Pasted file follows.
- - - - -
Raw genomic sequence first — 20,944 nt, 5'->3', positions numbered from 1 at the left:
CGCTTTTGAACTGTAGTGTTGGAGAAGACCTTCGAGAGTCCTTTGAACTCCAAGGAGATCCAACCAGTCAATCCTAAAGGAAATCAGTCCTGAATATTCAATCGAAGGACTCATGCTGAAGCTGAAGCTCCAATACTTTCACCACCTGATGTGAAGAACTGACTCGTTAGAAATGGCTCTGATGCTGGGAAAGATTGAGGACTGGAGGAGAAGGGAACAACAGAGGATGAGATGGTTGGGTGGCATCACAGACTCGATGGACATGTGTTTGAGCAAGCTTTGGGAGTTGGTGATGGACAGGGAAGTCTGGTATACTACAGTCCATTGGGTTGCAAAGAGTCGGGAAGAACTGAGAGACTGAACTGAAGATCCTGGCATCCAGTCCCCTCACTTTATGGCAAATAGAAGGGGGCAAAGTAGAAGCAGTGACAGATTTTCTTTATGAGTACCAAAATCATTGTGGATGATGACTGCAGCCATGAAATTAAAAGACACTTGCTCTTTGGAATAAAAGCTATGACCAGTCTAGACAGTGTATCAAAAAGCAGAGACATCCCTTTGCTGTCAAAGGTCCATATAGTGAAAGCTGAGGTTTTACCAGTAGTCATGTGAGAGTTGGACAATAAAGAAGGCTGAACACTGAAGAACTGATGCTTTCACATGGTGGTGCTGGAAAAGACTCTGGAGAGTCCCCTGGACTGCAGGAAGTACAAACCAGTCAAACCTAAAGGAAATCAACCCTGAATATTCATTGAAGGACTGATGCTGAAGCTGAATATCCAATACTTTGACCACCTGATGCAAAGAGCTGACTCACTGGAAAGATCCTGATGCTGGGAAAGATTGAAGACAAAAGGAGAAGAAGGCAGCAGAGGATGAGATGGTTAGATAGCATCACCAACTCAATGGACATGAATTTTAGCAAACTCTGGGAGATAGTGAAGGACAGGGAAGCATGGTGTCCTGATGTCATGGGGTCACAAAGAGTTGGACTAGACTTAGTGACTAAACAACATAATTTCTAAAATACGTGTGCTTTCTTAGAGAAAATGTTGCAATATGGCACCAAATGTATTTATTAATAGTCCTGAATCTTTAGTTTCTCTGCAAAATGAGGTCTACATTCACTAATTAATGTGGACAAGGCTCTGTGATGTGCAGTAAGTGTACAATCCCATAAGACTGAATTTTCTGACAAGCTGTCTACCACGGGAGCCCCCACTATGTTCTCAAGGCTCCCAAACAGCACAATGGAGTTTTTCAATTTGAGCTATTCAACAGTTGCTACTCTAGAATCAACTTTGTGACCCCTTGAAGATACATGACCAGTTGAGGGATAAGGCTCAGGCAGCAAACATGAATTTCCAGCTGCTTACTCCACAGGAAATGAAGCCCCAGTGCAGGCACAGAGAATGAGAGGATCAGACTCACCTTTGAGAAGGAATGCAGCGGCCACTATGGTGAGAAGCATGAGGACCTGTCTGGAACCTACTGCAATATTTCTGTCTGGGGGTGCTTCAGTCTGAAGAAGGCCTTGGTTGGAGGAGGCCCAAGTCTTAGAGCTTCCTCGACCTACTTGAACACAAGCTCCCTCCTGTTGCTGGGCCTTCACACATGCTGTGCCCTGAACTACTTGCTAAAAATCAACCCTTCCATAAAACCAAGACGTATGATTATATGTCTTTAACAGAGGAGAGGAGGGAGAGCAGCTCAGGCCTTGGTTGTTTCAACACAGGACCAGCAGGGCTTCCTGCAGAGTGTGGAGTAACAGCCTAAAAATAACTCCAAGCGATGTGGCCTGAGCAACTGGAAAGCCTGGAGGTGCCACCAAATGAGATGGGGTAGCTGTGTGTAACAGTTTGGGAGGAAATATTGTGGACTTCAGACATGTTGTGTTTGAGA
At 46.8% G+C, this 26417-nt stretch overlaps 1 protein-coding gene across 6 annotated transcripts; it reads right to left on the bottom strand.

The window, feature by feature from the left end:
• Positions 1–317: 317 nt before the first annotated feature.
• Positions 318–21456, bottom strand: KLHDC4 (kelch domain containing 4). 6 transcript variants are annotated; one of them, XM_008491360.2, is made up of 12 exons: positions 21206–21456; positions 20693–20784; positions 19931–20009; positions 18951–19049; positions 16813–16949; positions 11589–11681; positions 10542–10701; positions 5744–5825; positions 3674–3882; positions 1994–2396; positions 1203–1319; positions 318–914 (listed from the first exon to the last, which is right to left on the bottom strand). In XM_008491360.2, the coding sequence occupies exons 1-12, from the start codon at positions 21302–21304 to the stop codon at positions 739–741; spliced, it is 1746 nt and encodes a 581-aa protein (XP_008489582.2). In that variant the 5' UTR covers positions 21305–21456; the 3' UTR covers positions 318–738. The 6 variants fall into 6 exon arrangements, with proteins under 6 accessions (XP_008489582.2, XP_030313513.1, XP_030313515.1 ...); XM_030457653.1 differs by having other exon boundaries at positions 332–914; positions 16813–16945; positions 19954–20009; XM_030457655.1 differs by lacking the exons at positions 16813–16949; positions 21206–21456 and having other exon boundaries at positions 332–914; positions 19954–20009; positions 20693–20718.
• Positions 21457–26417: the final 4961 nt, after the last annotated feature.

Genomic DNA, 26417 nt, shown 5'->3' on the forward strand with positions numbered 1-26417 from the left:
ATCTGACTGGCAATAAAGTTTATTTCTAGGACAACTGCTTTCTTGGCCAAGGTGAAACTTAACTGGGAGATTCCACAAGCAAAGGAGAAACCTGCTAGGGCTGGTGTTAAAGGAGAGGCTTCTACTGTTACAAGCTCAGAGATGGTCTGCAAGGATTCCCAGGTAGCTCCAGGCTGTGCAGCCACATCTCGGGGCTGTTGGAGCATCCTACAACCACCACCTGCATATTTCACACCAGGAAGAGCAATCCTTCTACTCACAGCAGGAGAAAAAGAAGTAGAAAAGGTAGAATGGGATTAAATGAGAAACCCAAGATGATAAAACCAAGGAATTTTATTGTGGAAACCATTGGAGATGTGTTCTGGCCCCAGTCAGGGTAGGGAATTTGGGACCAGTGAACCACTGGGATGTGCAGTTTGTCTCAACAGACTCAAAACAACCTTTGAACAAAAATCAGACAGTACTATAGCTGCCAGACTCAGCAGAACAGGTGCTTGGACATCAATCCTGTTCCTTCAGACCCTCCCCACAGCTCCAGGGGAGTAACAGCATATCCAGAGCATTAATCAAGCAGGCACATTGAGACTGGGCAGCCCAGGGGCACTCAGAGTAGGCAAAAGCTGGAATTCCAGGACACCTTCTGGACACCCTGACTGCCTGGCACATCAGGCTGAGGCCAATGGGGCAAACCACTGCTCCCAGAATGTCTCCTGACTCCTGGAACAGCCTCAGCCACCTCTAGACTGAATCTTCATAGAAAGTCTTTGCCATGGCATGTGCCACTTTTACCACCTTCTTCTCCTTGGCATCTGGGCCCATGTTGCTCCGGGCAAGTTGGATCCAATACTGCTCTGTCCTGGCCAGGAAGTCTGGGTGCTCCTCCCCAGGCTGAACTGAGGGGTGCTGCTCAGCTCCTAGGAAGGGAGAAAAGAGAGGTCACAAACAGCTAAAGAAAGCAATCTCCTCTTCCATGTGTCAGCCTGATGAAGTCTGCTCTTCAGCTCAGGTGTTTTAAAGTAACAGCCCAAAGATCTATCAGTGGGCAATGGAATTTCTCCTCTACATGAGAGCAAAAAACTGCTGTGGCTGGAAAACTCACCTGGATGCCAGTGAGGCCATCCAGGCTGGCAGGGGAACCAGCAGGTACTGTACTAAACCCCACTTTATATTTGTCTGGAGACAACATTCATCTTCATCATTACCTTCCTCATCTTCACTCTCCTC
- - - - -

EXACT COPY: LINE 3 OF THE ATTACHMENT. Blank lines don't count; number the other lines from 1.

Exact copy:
At 46.8% G+C, this 26417-nt stretch overlaps 1 protein-coding gene across 6 annotated transcripts; it reads right to left on the bottom strand.